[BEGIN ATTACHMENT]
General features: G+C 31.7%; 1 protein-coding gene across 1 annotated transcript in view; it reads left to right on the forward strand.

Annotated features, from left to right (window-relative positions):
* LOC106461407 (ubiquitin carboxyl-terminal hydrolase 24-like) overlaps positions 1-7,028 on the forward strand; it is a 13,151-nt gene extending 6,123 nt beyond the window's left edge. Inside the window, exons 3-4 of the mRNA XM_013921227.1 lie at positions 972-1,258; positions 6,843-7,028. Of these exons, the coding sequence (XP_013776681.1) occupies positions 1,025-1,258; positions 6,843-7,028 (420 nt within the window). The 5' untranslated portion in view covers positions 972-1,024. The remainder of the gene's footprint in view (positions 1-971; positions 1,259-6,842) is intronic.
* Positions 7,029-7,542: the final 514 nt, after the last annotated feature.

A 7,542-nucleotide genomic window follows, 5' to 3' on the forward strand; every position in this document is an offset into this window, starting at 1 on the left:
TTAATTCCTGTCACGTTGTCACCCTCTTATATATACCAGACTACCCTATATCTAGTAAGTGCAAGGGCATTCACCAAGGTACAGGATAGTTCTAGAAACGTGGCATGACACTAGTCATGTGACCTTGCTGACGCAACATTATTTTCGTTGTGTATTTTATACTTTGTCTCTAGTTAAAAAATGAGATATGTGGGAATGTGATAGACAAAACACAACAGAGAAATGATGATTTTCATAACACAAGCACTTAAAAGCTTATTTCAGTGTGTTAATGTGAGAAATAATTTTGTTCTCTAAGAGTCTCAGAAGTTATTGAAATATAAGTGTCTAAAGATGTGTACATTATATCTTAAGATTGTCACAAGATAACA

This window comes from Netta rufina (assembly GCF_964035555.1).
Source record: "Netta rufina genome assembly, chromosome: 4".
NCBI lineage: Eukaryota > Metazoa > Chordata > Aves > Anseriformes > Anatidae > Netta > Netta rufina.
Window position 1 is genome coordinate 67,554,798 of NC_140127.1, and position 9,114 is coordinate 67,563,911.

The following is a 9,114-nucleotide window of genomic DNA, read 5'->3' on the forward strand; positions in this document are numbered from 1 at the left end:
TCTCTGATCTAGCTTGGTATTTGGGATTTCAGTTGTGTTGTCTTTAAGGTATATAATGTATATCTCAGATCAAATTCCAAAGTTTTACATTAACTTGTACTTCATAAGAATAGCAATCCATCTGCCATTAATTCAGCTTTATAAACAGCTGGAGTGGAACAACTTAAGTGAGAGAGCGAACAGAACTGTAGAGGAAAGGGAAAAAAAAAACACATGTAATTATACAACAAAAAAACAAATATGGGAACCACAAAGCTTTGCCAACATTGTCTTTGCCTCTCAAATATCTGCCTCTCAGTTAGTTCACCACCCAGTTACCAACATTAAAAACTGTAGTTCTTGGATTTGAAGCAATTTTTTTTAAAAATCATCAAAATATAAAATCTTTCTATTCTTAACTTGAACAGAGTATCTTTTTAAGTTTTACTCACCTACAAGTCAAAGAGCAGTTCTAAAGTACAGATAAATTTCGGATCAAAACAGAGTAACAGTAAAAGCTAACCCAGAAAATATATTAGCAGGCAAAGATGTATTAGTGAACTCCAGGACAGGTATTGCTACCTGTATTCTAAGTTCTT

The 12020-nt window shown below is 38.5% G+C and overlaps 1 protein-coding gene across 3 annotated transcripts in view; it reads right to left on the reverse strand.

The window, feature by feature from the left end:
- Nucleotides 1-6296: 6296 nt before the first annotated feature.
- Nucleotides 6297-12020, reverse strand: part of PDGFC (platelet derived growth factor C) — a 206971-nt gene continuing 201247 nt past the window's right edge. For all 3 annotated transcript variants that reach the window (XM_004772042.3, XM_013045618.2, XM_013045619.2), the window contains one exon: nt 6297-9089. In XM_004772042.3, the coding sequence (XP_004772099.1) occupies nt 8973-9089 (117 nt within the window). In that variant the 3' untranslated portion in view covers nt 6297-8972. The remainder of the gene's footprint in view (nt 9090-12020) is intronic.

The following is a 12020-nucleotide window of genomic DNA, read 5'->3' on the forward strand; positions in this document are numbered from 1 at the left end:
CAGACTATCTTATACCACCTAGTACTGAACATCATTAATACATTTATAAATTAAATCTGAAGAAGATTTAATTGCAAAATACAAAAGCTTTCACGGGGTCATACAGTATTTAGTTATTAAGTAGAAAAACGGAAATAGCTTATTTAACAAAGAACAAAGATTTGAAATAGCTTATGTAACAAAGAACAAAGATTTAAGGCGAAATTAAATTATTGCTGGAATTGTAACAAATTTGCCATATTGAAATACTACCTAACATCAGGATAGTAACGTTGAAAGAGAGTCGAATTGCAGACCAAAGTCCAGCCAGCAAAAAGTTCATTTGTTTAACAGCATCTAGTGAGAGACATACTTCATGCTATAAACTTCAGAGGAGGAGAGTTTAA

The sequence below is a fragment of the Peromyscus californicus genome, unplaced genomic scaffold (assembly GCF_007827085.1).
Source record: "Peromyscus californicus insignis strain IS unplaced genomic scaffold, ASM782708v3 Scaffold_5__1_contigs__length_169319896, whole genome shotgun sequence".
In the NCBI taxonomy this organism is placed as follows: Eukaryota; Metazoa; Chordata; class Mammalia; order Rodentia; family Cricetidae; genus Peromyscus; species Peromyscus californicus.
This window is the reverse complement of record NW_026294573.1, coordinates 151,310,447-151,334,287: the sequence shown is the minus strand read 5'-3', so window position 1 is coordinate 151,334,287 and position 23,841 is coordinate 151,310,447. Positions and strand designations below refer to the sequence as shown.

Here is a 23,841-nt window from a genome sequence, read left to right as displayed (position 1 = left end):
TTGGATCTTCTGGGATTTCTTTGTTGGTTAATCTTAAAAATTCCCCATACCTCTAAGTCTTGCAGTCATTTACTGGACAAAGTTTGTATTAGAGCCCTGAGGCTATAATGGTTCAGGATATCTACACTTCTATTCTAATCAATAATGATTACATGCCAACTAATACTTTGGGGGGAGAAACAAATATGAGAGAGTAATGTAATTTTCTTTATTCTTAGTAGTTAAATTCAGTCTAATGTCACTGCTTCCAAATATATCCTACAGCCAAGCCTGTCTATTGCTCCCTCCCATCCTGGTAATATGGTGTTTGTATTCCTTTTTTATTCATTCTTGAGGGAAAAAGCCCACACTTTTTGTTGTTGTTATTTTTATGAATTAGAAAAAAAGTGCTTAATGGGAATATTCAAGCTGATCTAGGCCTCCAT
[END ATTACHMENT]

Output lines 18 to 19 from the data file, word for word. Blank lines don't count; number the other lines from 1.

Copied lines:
CAGACTATCTTATACCACCTAGTACTGAACATCATTAATACATTTATAAATTAAATCTGAAGAAGATTTAATTGCAAAATACAAAAGCTTTCACGGGGTCATACAGTATTTAGTTATTAAGTAGAAAAACGGAAATAGCTTATTTAACAAAGAACAAAGATTTGAAATAGCTTATGTAACAAAGAACAAAGATTTAAGGCGAAATTAAATTATTGCTGGAATTGTAACAAATTTGCCATATTGAAATACTACCTAACATCAGGATAGTAACGTTGAAAGAGAGTCGAATTGCAGACCAAAGTCCAGCCAGCAAAAAGTTCATTTGTTTAACAGCATCTAGTGAGAGACATACTTCATGCTATAAACTTCAGAGGAGGAGAGTTTAA

The sequence below is a fragment of the Peromyscus californicus genome, unplaced genomic scaffold (assembly GCF_007827085.1).